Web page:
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Pilobolus Turns Shadows Into Dance

Date: Nov 19, 2015

Inside their visually astonishing new work


Since 1971, Pilobolus has stretched the ways in which dancers share and shift weight in modern dance. The troupe's partnering style—dancers twisting, winding, gently toppling—has continued to remain a trademark. In 2006, however, another Pilobolus stamp was created in an unlikely place: a car commercial. In interlocked positions, the dancers used shadow projections of their bodies to create the shapes of a flame, a seesaw, and finally, a Hyundai Santa Fe.

Since then, Pilobolus' work in the "shadow medium" has exploded, and they've been commissioned by events like The Oscars to produce shadow play that tricks the eye while highlighting dance. Now, the company has created Shadowland, a full-length shadow work in its North American premiere at NYU's Skirball Center from November 20 to December 6.

The show follows the coming-of-age of a young girl through a blend of dance, theatre, and shadow. This allows for a story that moves easily between worlds. In one moment dancers might swoop in front of the screen in realistic vignettes, while in others, we might see a shadow of a dog head floating above a human body.

Still, the company's visceral and collaborative approach to dance remains a highlight of the show. "In Shadowland, the audience is seeing the screen as they would in a movie theatre," says Itamar Kubovy, Pilobolus' executive producer. "But then the feeling of [watching] people lifting, touching, moving each other in this live way calls attention to the human, group participation of the piece."

With this in mind, when the company decided to create the full-length shadow piece, they aimed to integrate it with a worthy story. In that way, the storyline and the choreography— both behind and in front of the screen—were developed simultaneously. "We realized a lot of the shadow choreography is surreal and has all sorts of distortion of size and scale," says Kubovy. "It's sort of scary. So we wanted a story where someone would be affected by those types of weird things that would allow us room to play with perspective, but also keep an emotional journey at the forefront."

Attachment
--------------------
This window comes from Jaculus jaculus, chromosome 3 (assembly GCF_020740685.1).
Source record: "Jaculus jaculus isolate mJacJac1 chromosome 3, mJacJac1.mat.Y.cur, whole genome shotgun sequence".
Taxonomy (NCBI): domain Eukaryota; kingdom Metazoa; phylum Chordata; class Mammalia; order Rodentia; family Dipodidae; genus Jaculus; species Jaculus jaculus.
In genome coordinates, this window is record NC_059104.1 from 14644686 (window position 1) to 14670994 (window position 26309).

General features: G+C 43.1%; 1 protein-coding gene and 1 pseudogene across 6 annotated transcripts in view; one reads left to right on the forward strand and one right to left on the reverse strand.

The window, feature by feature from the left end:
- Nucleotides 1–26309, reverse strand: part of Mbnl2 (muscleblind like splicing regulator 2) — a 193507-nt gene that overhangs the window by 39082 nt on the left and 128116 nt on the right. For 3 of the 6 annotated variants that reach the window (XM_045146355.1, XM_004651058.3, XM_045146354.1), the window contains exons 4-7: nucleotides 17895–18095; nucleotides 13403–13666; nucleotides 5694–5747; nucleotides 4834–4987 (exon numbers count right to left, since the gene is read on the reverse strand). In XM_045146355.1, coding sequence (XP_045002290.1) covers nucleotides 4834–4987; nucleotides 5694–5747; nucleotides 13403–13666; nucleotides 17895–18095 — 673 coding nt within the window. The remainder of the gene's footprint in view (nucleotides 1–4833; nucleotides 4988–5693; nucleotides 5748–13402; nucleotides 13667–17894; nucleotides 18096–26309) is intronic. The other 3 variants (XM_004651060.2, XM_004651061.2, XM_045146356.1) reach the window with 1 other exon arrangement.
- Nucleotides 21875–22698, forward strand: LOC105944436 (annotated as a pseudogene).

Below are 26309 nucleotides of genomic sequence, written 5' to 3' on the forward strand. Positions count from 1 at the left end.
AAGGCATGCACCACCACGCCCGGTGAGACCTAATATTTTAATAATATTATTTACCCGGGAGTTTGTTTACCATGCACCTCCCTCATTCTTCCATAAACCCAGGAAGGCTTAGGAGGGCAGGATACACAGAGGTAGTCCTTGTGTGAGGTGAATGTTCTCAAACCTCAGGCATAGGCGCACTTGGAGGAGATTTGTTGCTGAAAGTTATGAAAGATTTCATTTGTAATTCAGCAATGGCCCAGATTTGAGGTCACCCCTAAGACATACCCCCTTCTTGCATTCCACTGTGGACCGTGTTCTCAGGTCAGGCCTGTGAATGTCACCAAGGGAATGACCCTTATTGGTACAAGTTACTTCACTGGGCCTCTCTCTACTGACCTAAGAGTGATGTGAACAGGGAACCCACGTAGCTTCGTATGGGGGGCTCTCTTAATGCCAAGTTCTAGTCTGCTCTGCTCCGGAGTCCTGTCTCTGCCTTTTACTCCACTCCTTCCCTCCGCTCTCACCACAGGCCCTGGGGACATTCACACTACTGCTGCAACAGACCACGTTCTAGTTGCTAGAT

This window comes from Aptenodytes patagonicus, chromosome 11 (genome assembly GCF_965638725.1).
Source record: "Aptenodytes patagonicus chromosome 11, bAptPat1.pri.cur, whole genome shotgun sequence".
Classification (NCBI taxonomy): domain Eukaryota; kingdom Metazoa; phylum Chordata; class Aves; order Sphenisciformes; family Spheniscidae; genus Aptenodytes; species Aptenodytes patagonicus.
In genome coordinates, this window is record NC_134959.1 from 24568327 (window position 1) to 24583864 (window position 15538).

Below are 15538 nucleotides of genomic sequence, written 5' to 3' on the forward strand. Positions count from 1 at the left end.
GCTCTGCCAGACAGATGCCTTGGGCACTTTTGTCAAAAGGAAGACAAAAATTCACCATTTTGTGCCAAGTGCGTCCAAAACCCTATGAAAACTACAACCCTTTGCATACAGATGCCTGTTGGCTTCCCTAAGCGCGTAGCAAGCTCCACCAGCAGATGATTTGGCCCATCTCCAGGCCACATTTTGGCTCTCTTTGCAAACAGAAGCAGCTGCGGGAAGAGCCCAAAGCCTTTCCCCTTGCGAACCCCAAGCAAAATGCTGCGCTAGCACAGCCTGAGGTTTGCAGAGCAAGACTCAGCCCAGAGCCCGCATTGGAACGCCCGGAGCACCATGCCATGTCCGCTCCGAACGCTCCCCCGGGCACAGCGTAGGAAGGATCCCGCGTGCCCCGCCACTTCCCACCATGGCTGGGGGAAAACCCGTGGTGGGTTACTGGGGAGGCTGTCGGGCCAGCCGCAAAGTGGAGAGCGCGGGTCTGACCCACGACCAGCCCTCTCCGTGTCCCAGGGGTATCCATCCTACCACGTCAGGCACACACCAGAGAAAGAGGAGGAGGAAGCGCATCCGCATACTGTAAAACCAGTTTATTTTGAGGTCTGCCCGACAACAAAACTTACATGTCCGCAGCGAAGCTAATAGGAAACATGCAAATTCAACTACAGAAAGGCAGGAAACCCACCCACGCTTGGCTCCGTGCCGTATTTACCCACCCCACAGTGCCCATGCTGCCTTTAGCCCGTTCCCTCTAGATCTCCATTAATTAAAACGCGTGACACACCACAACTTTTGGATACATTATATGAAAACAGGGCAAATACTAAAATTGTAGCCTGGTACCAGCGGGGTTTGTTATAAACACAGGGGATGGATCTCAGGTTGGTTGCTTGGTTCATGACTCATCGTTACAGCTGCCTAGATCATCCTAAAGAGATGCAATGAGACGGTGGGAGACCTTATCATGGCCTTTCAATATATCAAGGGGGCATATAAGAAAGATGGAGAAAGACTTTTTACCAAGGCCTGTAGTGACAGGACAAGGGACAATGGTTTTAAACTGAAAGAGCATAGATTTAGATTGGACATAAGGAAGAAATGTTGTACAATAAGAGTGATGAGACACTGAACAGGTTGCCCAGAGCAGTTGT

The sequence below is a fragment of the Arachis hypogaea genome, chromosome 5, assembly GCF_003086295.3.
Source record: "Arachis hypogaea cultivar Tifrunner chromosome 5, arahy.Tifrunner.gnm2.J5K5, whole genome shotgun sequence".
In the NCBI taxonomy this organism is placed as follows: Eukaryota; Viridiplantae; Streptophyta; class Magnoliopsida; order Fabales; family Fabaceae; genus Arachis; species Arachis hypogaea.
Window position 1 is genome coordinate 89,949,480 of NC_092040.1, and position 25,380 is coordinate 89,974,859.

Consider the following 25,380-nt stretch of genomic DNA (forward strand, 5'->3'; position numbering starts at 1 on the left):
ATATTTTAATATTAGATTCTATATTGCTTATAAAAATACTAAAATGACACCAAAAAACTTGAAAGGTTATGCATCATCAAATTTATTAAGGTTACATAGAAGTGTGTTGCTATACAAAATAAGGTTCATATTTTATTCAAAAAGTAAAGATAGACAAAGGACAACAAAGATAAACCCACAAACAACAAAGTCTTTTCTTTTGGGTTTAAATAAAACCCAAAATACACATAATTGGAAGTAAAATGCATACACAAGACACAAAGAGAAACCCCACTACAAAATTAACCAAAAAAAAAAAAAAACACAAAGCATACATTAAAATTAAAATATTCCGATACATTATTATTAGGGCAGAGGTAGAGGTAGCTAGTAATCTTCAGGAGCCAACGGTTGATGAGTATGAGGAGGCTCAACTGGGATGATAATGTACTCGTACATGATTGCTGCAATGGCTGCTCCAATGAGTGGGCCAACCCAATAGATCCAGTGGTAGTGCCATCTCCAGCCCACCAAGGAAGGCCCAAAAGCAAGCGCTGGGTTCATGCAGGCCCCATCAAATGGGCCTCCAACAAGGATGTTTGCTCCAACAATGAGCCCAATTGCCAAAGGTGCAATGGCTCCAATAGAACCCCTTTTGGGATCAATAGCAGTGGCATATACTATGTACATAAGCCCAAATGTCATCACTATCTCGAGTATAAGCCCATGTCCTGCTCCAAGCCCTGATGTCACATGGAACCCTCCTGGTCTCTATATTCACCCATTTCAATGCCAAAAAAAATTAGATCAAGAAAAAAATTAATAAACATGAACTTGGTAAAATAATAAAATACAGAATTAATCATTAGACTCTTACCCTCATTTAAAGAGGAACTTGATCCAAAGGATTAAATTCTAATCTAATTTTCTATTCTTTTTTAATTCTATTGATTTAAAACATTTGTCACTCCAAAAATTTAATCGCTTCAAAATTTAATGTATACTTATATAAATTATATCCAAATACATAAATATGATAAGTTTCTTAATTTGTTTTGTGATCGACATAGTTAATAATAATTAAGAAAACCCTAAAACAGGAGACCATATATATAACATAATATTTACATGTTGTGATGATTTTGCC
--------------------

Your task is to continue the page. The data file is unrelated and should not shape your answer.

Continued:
Two musicians played key roles in clarifying the narrative. "We reached out to Steven Banks of SpongeBob Squarepants and David Poe, and they both figured prominently in the process," says Kubovy. "David wrote a song cycle and score, and the lyrics present a male narrator voice. We felt it would be interesting to pair 'him' with a young girl as the central character, and a sort of Alice in Wonderland idea emerged. Much of her journey is through her dreams, and it has a lot to do with confronting and overcoming a male authority figure."


As the tale coalesced, so did the shadow work. And even though the team had plenty of experience in the genre, trial and error remained the only reliable creative approach. "People ask me all the time to teach shadow work, but it's simply trying things," Kubovy says. "Pilobolus' style is so much about sharing weight, but in the shadow world, it's a combination of sharing weight and sharing the shadow."

The troupe also realized that the more obvious demarcation of placing a dream world behind the screen and reality in front felt stale. "After three weeks of working with the screen being the division of worlds, we realized the literal boundaries prevented us from telling a fully emotional story," Kubovy says. "We needed a porous relationship between the two. So we freed it up to allow for a spilling out in a way, and for the dancers to move screens. That created a sense of two worlds happening simultaneously."

As per all of Pilobolus' pieces, Shadowland is only finished once the audiences responds. "We're interested to see what the claps, the laughs, the sighing, the focus, and the places where people are distracted are," Kubovy says. "We get it done 75 percent, and the last 25 percent is the audience participation."

This sense of constant discovery is arguably Pilobolus' final, underlying signature. "We always try to land on the line of doing something innovative together with collaboration," says Kubovy. "That ends up being a certain aesthetic, yes, but also an ethic: a way of people working together that's inspiring to audiences. The result feels handmade and human, an accessible kind of magic."


TDF Members: At press time, discounted tickets were available to this show. Click here to see all our discounts for dance, theatre, and music.

Lauren Kay writes regularly about dance for TDF Stages

Photos of 'Shadowland' by Emmanuel Donny